This new round of challenges could take Enel into some interesting new territory that intersects with renewable energy.

For example, Enel has been working on a pilot project with Italy's Consortium for the Development of Geothermal Areas, which involves growing the "superfood" spirulina algae in greenhouses provided with geothermal heat from the company's Chiusdino plant.

The initial aim is to provide a high density, low weight food for astronauts, but if grown at scale spirulina could also fulfill nutritional and medicinal needs on Earth.

Triple Pundit spoke with Enel's Head of Sustainability, Andrea Valcalda, in 2016; then, she provided some insights into how renewable energy innovation can drive sustainable development.

To cite just one example (follow the link for more), Enel is involved in a distributed solar project in Kenya that will provide electricity for 20,00 households totaling about 90,000 people. The project includes an innovative phone app to provide for ease and reliability of payment.

Innovation in financing for renewable energy projects is another element that could come into the latest challenge, along with energy affordability and efficiency. Enel's recently announced energy storage project for rail systems could also indicate an interest in that area.

Crowd sourcing innovation


In addition to the newly announced round of challenges, Enel extends an ongoing invitation to innovators through its Open Innovability platform, which provides a digital archive of pathways for achieving targets for Sustainable Development Goals.

Enel elaborates on the innovation-based strategy:

After decades of stagnation, the energy system is changing at an increasingly rapid pace, thanks to such factors such as technological evolution, a force that can drastically change entire business segments, while opening up great opportunities for development.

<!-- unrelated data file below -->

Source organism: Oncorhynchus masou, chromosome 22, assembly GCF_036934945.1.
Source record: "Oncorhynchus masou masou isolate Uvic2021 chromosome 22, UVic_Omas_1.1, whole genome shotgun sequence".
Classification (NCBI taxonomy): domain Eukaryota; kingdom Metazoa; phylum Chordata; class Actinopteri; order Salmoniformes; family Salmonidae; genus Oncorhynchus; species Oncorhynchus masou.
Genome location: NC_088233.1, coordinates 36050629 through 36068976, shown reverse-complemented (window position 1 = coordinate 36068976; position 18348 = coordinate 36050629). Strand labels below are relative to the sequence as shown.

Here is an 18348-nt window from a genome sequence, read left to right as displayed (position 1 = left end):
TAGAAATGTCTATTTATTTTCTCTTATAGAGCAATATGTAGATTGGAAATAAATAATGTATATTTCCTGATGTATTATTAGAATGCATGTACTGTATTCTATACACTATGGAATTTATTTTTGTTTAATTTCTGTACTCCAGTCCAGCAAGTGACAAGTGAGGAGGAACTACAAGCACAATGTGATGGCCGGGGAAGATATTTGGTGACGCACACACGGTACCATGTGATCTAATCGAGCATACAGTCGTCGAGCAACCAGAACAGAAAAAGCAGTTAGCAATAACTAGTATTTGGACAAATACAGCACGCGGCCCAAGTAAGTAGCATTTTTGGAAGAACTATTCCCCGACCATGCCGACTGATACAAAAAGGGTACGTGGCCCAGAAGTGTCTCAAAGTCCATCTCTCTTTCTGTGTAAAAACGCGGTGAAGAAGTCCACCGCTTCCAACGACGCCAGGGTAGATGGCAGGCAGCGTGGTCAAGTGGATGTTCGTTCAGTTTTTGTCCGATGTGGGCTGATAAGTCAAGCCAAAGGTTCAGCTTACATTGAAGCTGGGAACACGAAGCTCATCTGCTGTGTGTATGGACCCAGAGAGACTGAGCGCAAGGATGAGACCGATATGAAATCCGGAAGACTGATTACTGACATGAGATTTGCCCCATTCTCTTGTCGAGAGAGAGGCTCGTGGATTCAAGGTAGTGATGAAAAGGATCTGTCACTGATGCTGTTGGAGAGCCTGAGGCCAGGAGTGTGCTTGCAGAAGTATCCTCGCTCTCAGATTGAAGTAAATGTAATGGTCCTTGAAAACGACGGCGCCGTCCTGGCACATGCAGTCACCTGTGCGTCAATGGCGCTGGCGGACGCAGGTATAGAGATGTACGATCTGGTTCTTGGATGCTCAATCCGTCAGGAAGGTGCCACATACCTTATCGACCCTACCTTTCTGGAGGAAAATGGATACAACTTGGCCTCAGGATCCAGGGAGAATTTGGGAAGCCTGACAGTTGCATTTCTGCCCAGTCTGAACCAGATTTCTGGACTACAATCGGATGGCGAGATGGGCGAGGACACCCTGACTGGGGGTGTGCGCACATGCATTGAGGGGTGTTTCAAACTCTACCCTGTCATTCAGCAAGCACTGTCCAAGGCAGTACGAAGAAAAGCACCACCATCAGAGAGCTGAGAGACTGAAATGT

[snip]

...in line with its Open Power strategic positioning, Enel has placed sustainability and innovation at the heart of its business strategy. These two factors are fundamental to help meet some of the most important challenges the world is facing. Which is why we have coined the term Innovability – by combining innovation and sustainability – and created a dedicated function within our organisation.


Circling back to the Sustainable Development Goals, it's no accident that Enel's new challenge focuses on meeting just four of the 17 goals outlined by the United Nations. All four -- education, energy, economic opportunity and climate action -- are necessary elements if the decarbonized economy of the future is to include populations that have been left behind in the age of fossil fuels.

Photo (cropped): via Enel Group.

Tina Casey headshotTina Casey

Tina writes frequently for TriplePundit and other websites, with a focus on military, government and corporate sustainability, clean tech research and emerging energy technologies. She is a former Deputy Director of Public Affairs of the New York City Department of Environmental Protection, and author of books and articles on recycling and other conservation themes. She is currently Deputy Director of Public Information for the County of Union, New Jersey. Views expressed here are her own and do not necessarily reflect agency policy.